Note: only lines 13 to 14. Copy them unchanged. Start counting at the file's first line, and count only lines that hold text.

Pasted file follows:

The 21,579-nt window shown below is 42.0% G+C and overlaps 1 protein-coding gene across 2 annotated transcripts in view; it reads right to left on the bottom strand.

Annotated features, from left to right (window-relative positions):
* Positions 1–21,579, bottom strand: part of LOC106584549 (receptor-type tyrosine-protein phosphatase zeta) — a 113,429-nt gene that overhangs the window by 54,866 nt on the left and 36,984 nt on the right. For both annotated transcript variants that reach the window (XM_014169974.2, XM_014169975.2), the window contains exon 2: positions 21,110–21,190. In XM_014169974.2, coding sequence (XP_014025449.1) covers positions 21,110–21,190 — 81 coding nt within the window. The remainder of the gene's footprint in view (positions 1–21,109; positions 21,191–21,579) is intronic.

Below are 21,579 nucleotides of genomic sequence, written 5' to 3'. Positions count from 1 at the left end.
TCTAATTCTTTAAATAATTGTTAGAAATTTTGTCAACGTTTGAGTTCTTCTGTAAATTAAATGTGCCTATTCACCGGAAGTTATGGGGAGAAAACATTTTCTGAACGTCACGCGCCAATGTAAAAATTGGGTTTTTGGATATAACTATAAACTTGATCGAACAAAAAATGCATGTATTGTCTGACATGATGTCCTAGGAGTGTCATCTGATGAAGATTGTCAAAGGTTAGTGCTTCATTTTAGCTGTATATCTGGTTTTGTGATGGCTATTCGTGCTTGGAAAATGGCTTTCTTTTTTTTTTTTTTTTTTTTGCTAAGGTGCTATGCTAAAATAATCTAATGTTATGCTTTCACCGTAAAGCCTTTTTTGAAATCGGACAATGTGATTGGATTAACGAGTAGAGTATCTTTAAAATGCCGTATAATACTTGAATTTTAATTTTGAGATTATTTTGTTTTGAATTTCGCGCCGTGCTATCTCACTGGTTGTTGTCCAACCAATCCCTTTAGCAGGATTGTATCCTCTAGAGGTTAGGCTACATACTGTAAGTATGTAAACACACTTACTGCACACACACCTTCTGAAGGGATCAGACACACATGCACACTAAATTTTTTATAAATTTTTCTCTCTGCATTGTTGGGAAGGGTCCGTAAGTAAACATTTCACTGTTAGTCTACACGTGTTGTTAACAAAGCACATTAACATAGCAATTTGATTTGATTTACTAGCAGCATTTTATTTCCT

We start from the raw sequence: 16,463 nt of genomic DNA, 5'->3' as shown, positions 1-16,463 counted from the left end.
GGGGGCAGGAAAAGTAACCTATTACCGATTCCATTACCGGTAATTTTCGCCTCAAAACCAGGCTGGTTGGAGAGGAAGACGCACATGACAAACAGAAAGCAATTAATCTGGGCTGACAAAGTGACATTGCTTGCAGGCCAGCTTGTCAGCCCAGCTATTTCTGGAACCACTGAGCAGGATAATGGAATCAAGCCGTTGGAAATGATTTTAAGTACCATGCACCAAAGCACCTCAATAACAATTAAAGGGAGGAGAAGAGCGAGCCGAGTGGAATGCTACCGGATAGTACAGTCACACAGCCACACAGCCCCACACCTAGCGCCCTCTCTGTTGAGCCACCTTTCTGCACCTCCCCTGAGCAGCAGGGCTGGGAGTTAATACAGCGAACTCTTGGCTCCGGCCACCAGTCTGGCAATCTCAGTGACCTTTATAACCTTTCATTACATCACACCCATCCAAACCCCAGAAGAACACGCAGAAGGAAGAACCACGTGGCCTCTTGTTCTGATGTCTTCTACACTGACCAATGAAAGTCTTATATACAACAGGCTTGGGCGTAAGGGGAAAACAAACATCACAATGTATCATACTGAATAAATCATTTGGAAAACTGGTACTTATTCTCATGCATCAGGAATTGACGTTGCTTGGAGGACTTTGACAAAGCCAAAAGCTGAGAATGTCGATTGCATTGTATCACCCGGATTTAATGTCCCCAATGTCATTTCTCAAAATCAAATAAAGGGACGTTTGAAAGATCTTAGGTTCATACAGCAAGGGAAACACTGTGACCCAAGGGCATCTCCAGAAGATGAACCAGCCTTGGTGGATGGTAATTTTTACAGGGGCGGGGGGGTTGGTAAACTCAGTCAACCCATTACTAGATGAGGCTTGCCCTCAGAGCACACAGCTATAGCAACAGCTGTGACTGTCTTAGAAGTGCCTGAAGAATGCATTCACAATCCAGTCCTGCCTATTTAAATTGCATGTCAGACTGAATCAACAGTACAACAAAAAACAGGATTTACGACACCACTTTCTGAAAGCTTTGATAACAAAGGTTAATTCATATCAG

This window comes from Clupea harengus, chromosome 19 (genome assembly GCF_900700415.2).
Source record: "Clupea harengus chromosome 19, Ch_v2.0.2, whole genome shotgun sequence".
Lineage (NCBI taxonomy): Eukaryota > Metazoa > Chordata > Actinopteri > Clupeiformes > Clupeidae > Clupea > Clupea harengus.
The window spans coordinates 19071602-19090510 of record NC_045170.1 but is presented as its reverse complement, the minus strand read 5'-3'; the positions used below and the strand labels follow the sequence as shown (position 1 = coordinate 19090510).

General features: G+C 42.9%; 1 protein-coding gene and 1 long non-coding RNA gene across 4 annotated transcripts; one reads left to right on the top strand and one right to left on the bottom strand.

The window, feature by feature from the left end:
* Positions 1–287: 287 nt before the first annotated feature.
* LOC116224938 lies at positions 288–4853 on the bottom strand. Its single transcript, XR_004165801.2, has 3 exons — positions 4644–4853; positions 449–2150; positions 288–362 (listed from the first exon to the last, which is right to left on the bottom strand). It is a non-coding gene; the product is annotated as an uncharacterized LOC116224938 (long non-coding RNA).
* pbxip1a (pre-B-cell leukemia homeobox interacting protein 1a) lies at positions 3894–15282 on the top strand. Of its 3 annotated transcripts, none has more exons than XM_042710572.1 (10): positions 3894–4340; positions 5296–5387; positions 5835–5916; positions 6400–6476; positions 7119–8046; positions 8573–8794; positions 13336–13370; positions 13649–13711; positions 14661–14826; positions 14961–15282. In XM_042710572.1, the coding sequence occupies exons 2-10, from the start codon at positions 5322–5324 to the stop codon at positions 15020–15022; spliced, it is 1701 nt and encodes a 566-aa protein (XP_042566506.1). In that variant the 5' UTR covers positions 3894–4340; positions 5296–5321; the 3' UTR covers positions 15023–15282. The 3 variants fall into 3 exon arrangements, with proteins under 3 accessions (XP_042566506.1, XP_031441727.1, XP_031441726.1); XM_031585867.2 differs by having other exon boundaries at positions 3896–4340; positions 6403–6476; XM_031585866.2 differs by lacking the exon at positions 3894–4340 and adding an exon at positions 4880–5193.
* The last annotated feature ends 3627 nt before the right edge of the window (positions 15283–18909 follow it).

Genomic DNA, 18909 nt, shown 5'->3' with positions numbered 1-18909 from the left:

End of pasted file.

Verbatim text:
The window, feature by feature from the left end:
* Positions 1–287: 287 nt before the first annotated feature.